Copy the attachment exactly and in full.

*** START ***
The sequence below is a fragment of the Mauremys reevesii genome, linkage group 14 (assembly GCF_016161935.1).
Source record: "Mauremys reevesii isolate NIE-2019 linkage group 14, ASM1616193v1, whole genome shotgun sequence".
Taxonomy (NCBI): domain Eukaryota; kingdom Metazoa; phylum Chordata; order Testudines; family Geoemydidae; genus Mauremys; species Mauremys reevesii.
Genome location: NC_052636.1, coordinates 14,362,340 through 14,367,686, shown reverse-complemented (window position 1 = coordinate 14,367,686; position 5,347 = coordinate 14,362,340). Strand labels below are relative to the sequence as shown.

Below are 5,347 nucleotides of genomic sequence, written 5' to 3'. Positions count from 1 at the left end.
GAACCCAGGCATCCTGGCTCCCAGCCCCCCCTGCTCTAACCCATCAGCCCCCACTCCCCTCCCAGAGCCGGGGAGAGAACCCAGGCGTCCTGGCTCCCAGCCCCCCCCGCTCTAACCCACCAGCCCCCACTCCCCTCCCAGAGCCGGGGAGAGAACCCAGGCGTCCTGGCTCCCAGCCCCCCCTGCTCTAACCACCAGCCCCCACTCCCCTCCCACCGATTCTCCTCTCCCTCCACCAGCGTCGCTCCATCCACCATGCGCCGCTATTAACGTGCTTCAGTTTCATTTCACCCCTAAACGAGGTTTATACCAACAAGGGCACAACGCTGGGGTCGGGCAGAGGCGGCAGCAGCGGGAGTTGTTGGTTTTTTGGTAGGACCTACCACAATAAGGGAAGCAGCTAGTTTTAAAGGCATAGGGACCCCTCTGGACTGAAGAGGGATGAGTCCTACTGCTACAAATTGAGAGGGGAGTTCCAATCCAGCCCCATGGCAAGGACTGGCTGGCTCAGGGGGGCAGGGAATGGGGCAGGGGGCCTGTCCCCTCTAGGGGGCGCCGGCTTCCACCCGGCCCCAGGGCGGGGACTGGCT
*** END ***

The sequence below is a fragment of the Mauremys reevesii genome, linkage group 14 (assembly GCF_016161935.1).
Source record: "Mauremys reevesii isolate NIE-2019 linkage group 14, ASM1616193v1, whole genome shotgun sequence".
Taxonomy (NCBI): domain Eukaryota; kingdom Metazoa; phylum Chordata; order Testudines; family Geoemydidae; genus Mauremys; species Mauremys reevesii.
Genome location: NC_052636.1, coordinates 14,362,340 through 14,367,686, shown reverse-complemented (window position 1 = coordinate 14,367,686; position 5,347 = coordinate 14,362,340). Strand labels below are relative to the sequence as shown.

Below are 5,347 nucleotides of genomic sequence, written 5' to 3'. Positions count from 1 at the left end.
GAACCCAGGCATCCTGGCTCCCAGCCCCCCCTGCTCTAACCCATCAGCCCCCACTCCCCTCCCAGAGCCGGGGAGAGAACCCAGGCGTCCTGGCTCCCAGCCCCCCCCGCTCTAACCCACCAGCCCCCACTCCCCTCCCAGAGCCGGGGAGAGAACCCAGGCGTCCTGGCTCCCAGCCCCCCCTGCTCTAACCACCAGCCCCCACTCCCCTCCCACCGATTCTCCTCTCCCTCCACCAGCGTCGCTCCATCCACCATGCGCCGCTATTAACGTGCTTCAGTTTCATTTCACCCCTAAACGAGGTTTATACCAACAAGGGCACAACGCTGGGGTCGGGCAGAGGCGGCAGCAGCGGGAGTTGTTGGTTTTTTGGTAGGACCTACCACAATAAGGGAAGCAGCTAGTTTTAAAGGCATAGGGACCCCTCTGGACTGAAGAGGGATGAGTCCTACTGCTACAAATTGAGAGGGGAGTTCCAATCCAGCCCCATGGCAAGGACTGGCTGGCTCAGGGGGGCAGGGAATGGGGCAGGGGGCCTGTCCCCTCTAGGGGGCGCCGGCTTCCACCCGGCCCCAGGGCGGGGACTGGCT